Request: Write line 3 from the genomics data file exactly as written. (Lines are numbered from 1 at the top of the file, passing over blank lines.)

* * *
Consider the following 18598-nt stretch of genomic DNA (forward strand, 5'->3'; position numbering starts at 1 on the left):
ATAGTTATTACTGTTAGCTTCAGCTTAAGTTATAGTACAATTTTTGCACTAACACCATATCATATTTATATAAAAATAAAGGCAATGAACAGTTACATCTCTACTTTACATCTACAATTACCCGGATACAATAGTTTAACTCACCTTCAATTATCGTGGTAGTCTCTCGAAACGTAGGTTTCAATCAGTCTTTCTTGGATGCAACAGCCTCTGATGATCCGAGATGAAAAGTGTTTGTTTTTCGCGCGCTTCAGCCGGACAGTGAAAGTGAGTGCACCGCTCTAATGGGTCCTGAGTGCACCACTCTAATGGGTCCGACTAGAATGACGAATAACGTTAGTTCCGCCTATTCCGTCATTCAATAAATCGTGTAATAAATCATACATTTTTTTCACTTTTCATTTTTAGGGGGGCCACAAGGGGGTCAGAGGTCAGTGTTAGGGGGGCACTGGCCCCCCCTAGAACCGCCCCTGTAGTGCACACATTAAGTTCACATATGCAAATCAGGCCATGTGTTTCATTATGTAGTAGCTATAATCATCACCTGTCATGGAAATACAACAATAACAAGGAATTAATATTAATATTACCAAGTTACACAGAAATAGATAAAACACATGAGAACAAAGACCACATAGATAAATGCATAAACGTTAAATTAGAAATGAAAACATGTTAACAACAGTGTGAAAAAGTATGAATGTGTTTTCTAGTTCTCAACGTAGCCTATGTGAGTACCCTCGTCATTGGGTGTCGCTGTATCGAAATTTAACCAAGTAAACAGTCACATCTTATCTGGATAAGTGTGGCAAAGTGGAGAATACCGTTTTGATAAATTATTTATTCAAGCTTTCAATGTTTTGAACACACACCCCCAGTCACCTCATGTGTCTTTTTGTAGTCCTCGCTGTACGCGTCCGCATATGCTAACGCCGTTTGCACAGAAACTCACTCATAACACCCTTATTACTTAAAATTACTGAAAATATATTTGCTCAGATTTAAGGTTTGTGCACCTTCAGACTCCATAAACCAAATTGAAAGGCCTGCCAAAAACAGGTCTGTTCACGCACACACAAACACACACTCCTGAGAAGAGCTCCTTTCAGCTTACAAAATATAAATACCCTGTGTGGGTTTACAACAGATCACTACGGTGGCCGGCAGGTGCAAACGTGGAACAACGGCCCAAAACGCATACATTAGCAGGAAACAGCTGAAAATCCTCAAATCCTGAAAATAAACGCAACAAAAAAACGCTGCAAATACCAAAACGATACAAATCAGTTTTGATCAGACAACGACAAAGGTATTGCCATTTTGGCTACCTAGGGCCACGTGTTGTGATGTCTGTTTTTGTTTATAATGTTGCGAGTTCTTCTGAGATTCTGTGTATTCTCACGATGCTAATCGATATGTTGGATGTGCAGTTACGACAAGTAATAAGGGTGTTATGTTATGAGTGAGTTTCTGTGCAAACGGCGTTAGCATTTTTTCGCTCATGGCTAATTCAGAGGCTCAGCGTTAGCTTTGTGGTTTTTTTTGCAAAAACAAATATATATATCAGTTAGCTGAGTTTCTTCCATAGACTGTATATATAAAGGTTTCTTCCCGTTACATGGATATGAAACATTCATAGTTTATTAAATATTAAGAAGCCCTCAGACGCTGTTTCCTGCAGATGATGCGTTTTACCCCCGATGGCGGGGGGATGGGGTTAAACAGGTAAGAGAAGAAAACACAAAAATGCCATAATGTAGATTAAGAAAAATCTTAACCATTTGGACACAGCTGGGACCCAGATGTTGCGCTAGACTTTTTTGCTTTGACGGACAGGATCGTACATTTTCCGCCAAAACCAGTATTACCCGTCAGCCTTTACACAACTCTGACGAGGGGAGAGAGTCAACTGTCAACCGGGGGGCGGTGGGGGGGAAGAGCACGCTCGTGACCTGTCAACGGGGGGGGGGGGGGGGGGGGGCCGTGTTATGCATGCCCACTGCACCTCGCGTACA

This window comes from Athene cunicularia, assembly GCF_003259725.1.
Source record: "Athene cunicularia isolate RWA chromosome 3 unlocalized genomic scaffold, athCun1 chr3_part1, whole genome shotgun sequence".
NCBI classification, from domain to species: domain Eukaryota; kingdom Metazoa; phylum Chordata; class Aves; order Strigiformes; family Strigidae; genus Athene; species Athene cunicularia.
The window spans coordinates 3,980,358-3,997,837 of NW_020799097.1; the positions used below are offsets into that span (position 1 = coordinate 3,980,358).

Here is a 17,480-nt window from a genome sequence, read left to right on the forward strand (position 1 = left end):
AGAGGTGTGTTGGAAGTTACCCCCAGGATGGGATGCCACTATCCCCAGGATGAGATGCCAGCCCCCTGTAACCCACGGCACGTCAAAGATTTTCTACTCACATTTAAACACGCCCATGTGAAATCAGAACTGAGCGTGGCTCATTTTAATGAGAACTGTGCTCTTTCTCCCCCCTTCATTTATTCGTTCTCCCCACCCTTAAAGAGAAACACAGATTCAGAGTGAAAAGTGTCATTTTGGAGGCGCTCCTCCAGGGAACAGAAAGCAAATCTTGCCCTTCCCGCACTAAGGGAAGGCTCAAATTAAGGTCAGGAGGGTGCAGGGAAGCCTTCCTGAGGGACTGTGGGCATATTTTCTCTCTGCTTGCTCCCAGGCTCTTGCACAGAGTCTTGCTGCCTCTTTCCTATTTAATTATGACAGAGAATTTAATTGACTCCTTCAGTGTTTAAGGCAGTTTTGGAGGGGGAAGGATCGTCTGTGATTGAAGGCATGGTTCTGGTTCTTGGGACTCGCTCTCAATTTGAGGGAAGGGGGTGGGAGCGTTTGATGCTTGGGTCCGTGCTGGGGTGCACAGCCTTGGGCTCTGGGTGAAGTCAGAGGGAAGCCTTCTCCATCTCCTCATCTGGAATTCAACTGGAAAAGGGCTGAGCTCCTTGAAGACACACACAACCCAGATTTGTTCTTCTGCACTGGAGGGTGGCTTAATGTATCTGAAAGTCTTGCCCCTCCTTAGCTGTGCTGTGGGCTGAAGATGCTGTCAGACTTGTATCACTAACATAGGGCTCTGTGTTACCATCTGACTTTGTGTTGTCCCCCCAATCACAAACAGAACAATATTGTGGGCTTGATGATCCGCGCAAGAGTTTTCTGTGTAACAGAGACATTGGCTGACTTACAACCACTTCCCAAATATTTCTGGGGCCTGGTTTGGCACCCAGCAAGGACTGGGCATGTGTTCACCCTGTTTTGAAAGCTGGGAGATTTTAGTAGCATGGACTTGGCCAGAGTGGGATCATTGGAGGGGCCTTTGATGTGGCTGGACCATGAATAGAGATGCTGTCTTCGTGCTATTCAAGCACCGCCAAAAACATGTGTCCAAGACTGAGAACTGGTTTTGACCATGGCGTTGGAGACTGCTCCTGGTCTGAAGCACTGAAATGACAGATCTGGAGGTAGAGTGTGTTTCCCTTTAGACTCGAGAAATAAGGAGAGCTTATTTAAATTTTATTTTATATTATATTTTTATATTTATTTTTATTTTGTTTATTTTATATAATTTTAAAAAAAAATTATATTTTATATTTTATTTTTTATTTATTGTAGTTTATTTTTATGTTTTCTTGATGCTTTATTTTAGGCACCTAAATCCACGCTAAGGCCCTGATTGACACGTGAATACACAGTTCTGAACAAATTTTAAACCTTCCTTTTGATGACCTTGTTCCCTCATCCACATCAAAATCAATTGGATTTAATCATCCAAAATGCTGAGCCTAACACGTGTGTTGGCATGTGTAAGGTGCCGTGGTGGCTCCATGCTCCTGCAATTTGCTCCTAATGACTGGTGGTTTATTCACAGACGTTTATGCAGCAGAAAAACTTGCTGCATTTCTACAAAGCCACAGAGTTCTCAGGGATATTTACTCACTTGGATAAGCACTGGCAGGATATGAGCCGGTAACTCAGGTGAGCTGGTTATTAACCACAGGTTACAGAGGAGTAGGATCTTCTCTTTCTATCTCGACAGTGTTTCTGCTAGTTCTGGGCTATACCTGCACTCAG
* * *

This window comes from Athene cunicularia, assembly GCF_003259725.1.